Speeches & Floor Statements

Floor Speech: Breaking the rules of the Senate would be Obamacare II

November 20, 2013 - November 20, 2013

    This weekend, Vanderbilt plays Tennessee in a football game in Knoxville.  Let's say Vanderbilt gets on the one-yard line of Tennessee, and Tennessee then says:  ‘Well, we are the home team.  Let's add 20 yards or whatever it takes to win the game.’  Or let's say in the World Series recently the Red Sox were behind St. Louis in the ninth inning and the Red Sox said:  ‘Well, we are the home team.  Let's add a couple of innings or whatever it takes to win the game.’  Everyone, I think, would say that is cheating.  Everyone would say:  ‘You are destroying the game’ of football or baseball. 

            If a home team could change the rules at any time during the game or whatever it takes to win the game, what kind of game is it?  That is what Senator Vandenberg said after World War II and Senator Levin repeated to all of us -- that a Senate in which a majority can change the rules any time the majority wants to change the rules is a Senate without any rules. 

            Yet we hear that is what the Democratic majority may be seeking to do this week.  They are unhappy, they say, that Republicans have said it is premature to vote up or down on three circuit judges nominated by President Obama -- even though that was exactly the position of the Democratic senators in 2006 and 2007 when they argued that the D.C. Circuit Court is underworked and that we should transfer judges from where they are needed the least to where they are needed the most.  So they are going to change the rules of the game during the game or whatever it takes to get the results they want.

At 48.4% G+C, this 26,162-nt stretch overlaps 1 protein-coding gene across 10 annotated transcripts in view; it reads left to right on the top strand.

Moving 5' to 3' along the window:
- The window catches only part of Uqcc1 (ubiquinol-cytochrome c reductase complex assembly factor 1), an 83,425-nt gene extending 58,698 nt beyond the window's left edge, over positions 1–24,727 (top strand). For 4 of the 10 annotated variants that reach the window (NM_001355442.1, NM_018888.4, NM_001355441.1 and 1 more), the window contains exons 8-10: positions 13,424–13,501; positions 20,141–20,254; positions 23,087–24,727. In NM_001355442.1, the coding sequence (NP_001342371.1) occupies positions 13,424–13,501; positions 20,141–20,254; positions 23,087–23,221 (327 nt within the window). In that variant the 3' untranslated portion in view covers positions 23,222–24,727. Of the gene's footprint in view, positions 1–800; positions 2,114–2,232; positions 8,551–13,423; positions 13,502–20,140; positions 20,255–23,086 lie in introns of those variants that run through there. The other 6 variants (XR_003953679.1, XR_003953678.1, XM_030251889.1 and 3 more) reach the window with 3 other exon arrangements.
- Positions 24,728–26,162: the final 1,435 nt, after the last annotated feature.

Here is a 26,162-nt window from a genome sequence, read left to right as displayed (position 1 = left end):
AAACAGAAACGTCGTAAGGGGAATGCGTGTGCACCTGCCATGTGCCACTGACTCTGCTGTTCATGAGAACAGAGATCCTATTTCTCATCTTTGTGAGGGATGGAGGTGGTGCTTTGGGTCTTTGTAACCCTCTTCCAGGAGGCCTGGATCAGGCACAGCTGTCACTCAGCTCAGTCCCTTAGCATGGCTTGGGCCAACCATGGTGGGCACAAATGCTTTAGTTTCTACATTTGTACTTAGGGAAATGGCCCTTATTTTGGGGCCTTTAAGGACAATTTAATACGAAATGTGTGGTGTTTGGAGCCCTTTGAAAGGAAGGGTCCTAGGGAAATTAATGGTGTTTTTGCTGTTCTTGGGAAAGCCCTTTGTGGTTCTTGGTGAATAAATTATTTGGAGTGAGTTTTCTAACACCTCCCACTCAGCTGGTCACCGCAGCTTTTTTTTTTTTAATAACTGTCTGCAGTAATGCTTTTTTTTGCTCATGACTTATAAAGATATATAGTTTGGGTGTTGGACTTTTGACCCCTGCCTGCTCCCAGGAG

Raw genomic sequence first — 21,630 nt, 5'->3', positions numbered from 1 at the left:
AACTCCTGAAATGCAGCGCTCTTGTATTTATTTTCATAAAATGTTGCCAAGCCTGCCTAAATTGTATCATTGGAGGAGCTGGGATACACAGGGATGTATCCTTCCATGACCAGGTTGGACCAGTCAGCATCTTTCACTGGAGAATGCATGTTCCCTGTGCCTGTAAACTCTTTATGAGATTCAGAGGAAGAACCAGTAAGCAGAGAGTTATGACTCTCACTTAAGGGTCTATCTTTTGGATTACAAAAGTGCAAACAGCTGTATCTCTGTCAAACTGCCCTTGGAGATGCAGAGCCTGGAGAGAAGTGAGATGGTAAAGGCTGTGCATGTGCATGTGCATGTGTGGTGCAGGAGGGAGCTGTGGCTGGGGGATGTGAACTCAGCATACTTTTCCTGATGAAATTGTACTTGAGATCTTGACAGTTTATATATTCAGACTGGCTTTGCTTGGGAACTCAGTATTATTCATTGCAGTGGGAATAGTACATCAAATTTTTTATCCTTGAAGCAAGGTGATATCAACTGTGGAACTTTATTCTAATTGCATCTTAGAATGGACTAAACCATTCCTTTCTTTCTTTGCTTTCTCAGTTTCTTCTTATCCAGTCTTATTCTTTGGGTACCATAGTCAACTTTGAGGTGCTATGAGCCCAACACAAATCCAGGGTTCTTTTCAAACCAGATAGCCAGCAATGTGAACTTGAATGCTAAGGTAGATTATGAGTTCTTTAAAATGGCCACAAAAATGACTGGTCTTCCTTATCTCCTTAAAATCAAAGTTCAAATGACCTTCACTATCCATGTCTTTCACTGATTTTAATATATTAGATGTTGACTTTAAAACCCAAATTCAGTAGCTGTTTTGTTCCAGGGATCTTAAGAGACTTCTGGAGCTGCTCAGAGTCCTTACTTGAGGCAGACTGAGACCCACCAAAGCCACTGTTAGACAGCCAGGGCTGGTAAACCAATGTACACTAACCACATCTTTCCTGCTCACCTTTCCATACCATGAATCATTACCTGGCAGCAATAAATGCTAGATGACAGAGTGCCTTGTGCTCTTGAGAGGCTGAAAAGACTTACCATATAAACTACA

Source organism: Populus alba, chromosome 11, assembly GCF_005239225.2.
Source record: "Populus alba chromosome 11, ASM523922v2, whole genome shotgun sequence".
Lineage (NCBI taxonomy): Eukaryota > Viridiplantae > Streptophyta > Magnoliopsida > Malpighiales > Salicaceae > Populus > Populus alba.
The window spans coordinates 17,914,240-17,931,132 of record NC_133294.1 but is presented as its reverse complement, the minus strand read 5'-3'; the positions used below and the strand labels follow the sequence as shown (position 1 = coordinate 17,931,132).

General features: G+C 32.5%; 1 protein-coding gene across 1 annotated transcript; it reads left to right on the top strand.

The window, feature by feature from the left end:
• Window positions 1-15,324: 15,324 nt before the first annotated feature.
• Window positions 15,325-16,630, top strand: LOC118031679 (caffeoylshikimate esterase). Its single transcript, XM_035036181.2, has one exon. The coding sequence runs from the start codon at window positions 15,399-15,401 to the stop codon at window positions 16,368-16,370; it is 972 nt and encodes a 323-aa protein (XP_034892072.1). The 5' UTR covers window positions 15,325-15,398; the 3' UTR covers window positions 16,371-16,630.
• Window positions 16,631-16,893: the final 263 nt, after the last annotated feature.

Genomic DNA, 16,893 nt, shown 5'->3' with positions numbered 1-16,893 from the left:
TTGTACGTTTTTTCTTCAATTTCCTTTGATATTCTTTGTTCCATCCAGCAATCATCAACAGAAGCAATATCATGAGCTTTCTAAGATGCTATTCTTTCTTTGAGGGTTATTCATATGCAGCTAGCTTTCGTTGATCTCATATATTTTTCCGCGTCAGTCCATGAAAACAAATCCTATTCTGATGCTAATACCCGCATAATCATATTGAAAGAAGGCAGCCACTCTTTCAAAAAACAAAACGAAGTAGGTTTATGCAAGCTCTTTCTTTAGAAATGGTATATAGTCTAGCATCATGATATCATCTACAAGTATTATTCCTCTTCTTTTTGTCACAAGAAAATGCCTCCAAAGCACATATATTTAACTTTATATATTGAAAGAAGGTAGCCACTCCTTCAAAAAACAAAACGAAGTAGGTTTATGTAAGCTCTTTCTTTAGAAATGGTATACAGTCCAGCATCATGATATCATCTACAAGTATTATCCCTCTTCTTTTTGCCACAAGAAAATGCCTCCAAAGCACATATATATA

We have a lot of new senators on both sides of the aisle.  Nearly half the Senate, 44 members, are in their first term.  It is important for them to remember that in Senator Reid's book he said that to do this would be the end of the U.S. Senate, that Senator Robert Byrd -- probably the most distinguished Senate historian in its history -- said in his last speech to us that the filibuster is the necessary fence against the excesses of the majority and of the executive.  It is the fence against what de Tocqueville called in the early 1830s the greatest danger to our country that he saw, which was “the tyranny of the majority.”

            You may ask, how could this possibly happen?  Here is how I am afraid it is happening.  Sometimes we get off in our rooms by ourselves -- and Republicans do it as well as Democrats -- and we give ourselves our own version of the facts.  The last time this came up, we tried to address this in the Old Senate Chamber.  I think all of us thought it was a pretty good session.  But this is my third opportunity to respond to these nuclear threats, and I am not going to do it again. 

            The president said during the government shutdown that he was not going to negotiate with a gun to his head -- neither will I.  Democrats have had their finger on the nuclear button for two years.  I hope they will reconsider.

            No. 1, I hope they will read Senator Leahy's letter, which I ask unanimous consent be printed in the Record.  It was signed in 2006 by all the Democratic members of the Judiciary Committee:  Senator Leahy, Senator Feinstein, Senator Kennedy, Senator Biden, Senator Schumer, Senator Durbin, Senator Feingold, and Senator Kohl.  These Senate Democrats said under no circumstances should we consider confirming a judge to the D.C. Circuit when it is so underworked.  So the Republican president and the Democratic Senate agreed with that and reduced the court’s size by one judge -- just the same argument being made today.